In reality, plastic waste within the construction sector is on the rise. Analysis of government data shows that while plastic waste in the UK fell as a whole between 2014 and 2018, plastic waste in the construction sector shot up by nearly 70%.
Globally, across all industries, roughly 9% of plastic waste is recycled, with the vast majority mismanaged, incinerated or ending up in landfill.
Research suggests that cutting plastic consumption by half while making the remainder from non-fossil fuels compounds will make it possible to cut global emissions from plastics from 1,984 Mt CO2e in 2015 to 790 Mt CO2e in 2050.
An important part of making this possible is to substitute materials used across key manufacturing sectors like packaging, construction, electronics and automotive, which collectively account for more than 60% of plastics emissions.
Thankfully there are many viable materials to use instead of virgin plastics, many of which are already in mainstream use.
Alternatives to plastic
To create a future that isn’t reliant on finite resources, we need to look at materials which can offer far more for the environment and the people it serves, without limiting the progress of innovation.
Unlike alternatives, copper can be re-used and recycled infinitely, without losing any of its properties. A sophisticated copper recycling infrastructure is already in place across much of the world, making the recovery and regeneration of the material a relatively simple process.
Copper also has natural anti-microbial properties which support the maintenance of healthy drinking water, with the material frequently used in hospitals in the form of medical gas pipes due to its ability to protect the health of patients.
As far as plumbing is concerned, copper pipes aren’t susceptible to leaching and provide incredible thermal resilience as the only material able to withstand thermal shocking at 70°C. Thermal shocking at this temperature effectively kills waterborne bacteria such as Legionella pneumophila.
In terms of recycling, about two-thirds of the copper produced since 1900 is still in use today, with more than 30 per cent of demand met solely by recycled sources.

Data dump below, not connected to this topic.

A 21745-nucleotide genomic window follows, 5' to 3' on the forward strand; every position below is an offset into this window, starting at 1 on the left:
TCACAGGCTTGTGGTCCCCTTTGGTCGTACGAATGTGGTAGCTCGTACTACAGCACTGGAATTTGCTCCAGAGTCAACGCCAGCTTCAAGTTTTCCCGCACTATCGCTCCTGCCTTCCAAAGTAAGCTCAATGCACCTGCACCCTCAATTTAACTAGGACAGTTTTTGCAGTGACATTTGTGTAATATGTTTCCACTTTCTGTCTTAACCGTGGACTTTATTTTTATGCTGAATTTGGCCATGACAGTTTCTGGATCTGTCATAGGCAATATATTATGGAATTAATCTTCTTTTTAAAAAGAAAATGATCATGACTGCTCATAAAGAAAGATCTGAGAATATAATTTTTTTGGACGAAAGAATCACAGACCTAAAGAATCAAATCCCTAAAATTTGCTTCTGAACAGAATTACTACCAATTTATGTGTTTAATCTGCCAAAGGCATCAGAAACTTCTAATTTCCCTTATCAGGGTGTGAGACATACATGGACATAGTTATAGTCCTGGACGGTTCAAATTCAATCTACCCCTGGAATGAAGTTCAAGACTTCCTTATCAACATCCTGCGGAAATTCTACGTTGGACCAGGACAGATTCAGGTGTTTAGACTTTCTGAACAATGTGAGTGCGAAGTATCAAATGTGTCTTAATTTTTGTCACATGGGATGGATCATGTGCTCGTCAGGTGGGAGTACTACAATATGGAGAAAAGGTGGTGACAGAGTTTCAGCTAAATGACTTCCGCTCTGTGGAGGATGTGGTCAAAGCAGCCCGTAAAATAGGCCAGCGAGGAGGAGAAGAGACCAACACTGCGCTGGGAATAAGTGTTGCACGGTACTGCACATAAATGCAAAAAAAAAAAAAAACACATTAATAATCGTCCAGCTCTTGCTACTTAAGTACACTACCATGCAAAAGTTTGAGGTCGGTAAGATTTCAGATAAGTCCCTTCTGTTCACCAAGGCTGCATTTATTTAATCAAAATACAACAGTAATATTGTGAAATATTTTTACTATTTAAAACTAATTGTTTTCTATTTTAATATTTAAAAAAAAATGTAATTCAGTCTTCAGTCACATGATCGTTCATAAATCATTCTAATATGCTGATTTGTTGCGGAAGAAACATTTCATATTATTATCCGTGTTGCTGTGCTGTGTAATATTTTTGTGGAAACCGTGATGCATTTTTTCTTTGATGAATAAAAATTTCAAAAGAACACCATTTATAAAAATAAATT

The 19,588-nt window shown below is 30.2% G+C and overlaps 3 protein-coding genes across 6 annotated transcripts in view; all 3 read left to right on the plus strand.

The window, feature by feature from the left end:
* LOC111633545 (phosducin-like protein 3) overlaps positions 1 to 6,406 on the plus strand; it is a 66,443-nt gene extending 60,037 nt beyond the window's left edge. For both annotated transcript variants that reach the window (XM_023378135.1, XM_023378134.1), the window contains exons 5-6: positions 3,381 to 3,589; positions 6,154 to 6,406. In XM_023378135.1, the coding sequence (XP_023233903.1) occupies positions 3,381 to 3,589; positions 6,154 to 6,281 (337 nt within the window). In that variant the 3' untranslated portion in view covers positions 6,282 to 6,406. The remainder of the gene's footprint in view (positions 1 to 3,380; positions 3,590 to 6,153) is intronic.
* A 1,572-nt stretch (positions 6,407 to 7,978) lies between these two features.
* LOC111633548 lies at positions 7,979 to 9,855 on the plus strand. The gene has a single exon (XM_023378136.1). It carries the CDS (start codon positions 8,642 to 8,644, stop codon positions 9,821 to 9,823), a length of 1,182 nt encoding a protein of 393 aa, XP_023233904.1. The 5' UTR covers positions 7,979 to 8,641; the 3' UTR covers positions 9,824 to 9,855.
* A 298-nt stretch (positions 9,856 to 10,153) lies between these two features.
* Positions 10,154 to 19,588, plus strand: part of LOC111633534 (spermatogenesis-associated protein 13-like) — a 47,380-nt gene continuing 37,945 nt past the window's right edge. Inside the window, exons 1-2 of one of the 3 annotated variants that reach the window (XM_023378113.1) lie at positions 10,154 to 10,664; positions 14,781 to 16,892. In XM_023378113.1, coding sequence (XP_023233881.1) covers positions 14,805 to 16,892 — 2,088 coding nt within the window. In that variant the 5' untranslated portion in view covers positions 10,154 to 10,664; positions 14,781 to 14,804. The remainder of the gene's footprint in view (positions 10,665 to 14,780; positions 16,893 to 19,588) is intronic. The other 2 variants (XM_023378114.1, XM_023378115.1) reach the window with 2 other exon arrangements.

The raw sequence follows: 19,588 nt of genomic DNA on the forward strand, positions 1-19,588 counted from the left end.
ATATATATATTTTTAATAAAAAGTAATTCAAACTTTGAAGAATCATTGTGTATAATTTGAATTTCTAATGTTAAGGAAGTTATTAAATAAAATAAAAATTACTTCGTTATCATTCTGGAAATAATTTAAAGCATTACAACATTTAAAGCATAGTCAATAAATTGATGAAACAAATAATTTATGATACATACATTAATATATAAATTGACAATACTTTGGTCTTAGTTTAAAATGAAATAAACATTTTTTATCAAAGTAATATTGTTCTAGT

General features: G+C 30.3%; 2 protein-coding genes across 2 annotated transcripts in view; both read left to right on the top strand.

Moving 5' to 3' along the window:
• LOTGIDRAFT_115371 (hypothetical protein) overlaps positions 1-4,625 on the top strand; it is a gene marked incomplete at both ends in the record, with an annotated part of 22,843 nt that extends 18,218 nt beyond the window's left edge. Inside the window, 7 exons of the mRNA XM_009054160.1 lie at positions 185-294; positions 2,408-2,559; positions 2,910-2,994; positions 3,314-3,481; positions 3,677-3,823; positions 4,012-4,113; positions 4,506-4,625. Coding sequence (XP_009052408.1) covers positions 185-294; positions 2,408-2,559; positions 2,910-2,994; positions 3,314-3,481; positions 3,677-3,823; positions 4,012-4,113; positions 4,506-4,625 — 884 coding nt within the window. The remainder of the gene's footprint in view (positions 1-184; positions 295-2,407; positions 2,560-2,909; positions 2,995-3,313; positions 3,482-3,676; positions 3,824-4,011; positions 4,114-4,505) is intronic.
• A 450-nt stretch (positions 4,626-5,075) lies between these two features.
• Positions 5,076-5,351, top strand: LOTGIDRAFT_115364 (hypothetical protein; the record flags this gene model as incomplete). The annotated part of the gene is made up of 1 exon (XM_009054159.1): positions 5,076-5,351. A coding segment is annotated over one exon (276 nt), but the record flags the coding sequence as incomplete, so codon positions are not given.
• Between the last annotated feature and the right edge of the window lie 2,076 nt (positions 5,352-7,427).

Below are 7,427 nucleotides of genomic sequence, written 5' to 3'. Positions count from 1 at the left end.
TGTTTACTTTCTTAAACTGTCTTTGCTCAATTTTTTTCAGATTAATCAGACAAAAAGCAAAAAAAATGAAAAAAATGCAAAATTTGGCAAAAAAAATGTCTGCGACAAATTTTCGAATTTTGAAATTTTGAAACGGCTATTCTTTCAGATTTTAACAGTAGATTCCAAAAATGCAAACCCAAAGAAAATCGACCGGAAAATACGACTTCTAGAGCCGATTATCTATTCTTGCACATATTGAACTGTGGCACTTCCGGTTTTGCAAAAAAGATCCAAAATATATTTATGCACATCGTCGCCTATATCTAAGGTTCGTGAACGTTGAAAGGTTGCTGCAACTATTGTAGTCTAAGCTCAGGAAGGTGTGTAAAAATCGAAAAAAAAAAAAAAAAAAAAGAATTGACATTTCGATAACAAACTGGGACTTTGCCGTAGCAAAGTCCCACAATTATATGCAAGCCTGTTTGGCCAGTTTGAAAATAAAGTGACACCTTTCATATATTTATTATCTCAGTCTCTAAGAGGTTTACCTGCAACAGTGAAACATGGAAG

It’s a material that supports social and economic growth, innovation and the environment where the supply chain isn’t linear. Urban mining, where copper is extracted from used products, is now becoming an increasingly important part of the material’s lifecycle.
Born from nature, copper lasts longer, provides greater resilience and supports more sustainable living than plastics, serving as a safe and sustainable alternative to the material in the plumbing and construction industries.
Frequently asked questions
Why is plastic pollution a problem?
Plastic pollution is responsible for habitat damage as well as the pollution of water supplies and food chains. Discarded plastics remain in the environment for hundreds of years, spreading harmful toxins and reducing the ability of our ecosystems to adapt to climate change.
How can we stop plastic pollution?
There are several steps that individuals can take to reduce plastic pollution. Recycling plastics can help, but the fact remains that plastic can only be recycled two or three times before ending up in landfill. The most effective solution is to substitute plastics for sustainable materials like copper.
What are the alternatives to single-use plastic?
From mugs and cutlery to shopping bags and packaging, single-use plastics are endemic in everyday life. Some alternatives available to consumers include reusable water bottles, bamboo straws, soap bars and glass containers. Homeowners can also opt for copper plumbing pipes over plastic pipes.